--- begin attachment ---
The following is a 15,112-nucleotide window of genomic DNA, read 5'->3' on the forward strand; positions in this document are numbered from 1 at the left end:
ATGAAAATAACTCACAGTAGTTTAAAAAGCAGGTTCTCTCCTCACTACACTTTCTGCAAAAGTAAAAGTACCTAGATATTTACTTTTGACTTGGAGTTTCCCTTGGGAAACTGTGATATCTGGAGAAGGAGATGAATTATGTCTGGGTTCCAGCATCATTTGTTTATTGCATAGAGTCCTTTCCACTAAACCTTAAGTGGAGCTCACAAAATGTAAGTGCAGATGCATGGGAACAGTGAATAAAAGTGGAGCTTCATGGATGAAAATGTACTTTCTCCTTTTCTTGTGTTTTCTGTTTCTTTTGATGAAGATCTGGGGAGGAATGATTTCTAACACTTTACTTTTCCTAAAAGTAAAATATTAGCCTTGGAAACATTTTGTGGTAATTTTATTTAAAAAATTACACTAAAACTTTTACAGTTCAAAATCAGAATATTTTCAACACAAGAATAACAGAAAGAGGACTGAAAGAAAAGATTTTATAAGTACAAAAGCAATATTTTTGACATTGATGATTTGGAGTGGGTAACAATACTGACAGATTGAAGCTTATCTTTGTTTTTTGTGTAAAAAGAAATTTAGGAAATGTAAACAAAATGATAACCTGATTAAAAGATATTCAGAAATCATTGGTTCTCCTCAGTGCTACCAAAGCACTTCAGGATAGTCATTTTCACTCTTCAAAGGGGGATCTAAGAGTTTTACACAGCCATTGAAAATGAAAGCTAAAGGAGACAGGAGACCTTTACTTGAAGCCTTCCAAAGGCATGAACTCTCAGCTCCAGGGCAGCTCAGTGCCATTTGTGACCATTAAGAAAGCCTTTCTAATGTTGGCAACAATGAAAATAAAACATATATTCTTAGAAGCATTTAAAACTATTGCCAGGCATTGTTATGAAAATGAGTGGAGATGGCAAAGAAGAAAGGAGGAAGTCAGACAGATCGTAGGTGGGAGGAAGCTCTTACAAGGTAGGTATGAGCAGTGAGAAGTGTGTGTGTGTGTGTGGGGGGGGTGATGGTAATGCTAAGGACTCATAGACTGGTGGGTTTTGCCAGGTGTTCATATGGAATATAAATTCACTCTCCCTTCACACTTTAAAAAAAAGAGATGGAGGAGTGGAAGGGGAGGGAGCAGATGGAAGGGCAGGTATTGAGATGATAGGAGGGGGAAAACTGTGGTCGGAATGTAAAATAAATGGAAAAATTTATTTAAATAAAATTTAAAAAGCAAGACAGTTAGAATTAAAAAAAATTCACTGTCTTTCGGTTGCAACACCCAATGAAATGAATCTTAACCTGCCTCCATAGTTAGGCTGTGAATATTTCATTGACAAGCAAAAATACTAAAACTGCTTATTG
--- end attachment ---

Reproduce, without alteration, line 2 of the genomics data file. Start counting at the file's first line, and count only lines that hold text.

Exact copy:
ATGAAAATAACTCACAGTAGTTTAAAAAGCAGGTTCTCTCCTCACTACACTTTCTGCAAAAGTAAAAGTACCTAGATATTTACTTTTGACTTGGAGTTTCCCTTGGGAAACTGTGATATCTGGAGAAGGAGATGAATTATGTCTGGGTTCCAGCATCATTTGTTTATTGCATAGAGTCCTTTCCACTAAACCTTAAGTGGAGCTCACAAAATGTAAGTGCAGATGCATGGGAACAGTGAATAAAAGTGGAGCTTCATGGATGAAAATGTACTTTCTCCTTTTCTTGTGTTTTCTGTTTCTTTTGATGAAGATCTGGGGAGGAATGATTTCTAACACTTTACTTTTCCTAAAAGTAAAATATTAGCCTTGGAAACATTTTGTGGTAATTTTATTTAAAAAATTACACTAAAACTTTTACAGTTCAAAATCAGAATATTTTCAACACAAGAATAACAGAAAGAGGACTGAAAGAAAAGATTTTATAAGTACAAAAGCAATATTTTTGACATTGATGATTTGGAGTGGGTAACAATACTGACAGATTGAAGCTTATCTTTGTTTTTTGTGTAAAAAGAAATTTAGGAAATGTAAACAAAATGATAACCTGATTAAAAGATATTCAGAAATCATTGGTTCTCCTCAGTGCTACCAAAGCACTTCAGGATAGTCATTTTCACTCTTCAAAGGGGGATCTAAGAGTTTTACACAGCCATTGAAAATGAAAGCTAAAGGAGACAGGAGACCTTTACTTGAAGCCTTCCAAAGGCATGAACTCTCAGCTCCAGGGCAGCTCAGTGCCATTTGTGACCATTAAGAAAGCCTTTCTAATGTTGGCAACAATGAAAATAAAACATATATTCTTAGAAGCATTTAAAACTATTGCCAGGCATTGTTATGAAAATGAGTGGAGATGGCAAAGAAGAAAGGAGGAAGTCAGACAGATCGTAGGTGGGAGGAAGCTCTTACAAGGTAGGTATGAGCAGTGAGAAGTGTGTGTGTGTGTGTGGGGGGGGTGATGGTAATGCTAAGGACTCATAGACTGGTGGGTTTTGCCAGGTGTTCATATGGAATATAAATTCACTCTCCCTTCACACTTTAAAAAAAAGAGATGGAGGAGTGGAAGGGGAGGGAGCAGATGGAAGGGCAGGTATTGAGATGATAGGAGGGGGAAAACTGTGGTCGGAATGTAAAATAAATGGAAAAATTTATTTAAATAAAATTTAAAAAGCAAGACAGTTAGAATTAAAAAAAATTCACTGTCTTTCGGTTGCAACACCCAATGAAATGAATCTTAACCTGCCTCCATAGTTAGGCTGTGAATATTTCATTGACAAGCAAAAATACTAAAACTGCTTATTG